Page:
Duardo, center, poses with fans of his work at the members-only opening of Estampas de la Raza: Contemporary Prints from the Romo Collection, an exhibition, organized by the McNay in 2012, where his work was featured.
Curator’s Corner is a place for McNay curators to discuss their thoughts about events happening in the art world–their world–both here in San Antonio and elsewhere. Here, Lyle Williams, Curator, Prints and Drawings, reflects on the life and legacy of artist and friend, Richard Duardo, who passed away November 11 at the age of 62.
The contemporary art world and the McNay has lost a dear friend with the sudden death of master printmaker Richard Duardo. Often called “The West Coast Warhol,” a nickname that he was sometimes ambivalent about, Duardo was a mover and shaker in the Latino art community in Southern California for decades. He was also the founder of Modern Multiples, one of the most influential and prolific print shops in the country. Duardo loved San Antonio and the McNay and made trips to visit as often as he could. During his time in San Antonio, his enthusiasm and indomitable spirit inspired everyone fortunate enough to meet him. Duardo will be missed by those of us who worked, studied, or just got to hang out with him. I had lunch with Duardo a couple of weeks ago and we discussed plans for an exhibition of his large-scale screenprints at the McNay in the summer of 2015. That show will now serve as a memorial to a great artist and friend.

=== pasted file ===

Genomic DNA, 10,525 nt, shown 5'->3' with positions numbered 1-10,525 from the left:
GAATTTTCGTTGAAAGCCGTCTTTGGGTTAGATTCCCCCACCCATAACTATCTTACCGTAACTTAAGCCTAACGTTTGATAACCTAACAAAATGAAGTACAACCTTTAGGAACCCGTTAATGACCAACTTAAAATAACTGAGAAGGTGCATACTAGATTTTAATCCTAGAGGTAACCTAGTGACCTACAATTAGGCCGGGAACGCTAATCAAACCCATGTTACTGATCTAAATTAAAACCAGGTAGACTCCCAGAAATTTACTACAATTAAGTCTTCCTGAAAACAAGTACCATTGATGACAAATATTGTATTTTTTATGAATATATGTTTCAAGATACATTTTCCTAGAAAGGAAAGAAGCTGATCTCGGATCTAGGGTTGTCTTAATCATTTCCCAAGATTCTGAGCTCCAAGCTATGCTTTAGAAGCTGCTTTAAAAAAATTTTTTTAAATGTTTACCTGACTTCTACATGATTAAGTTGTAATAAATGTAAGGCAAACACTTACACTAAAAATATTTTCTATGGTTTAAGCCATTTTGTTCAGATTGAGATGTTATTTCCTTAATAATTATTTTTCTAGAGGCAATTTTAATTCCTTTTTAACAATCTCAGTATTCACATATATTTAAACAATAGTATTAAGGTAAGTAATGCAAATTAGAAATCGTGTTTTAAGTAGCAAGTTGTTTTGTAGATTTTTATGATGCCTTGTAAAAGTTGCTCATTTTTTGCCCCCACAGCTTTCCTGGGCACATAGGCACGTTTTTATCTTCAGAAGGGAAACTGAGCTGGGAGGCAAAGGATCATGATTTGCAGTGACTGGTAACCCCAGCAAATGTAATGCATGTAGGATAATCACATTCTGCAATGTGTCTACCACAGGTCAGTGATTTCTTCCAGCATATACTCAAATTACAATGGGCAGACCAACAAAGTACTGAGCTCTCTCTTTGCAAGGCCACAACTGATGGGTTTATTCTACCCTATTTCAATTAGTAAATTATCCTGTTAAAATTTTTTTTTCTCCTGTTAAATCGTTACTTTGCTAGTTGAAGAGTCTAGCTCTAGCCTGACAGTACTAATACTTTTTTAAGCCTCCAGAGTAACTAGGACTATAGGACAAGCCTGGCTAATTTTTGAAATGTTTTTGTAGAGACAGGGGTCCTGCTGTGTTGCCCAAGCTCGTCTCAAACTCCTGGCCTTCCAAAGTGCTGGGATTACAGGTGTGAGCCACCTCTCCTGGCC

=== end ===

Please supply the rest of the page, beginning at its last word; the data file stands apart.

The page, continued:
Richard Duardo: Maestro of Pop opens June 3 in the Butt Paperworks Gallery. To read more about his life and contributions to Chicano and contemporary art, click here.
Image Credit: Richard Duardo, Blonde Warhol, 2012. Screenprint with pastel. Collection of the McNay Art Museum, Gift of Harriett and Ricardo Romo.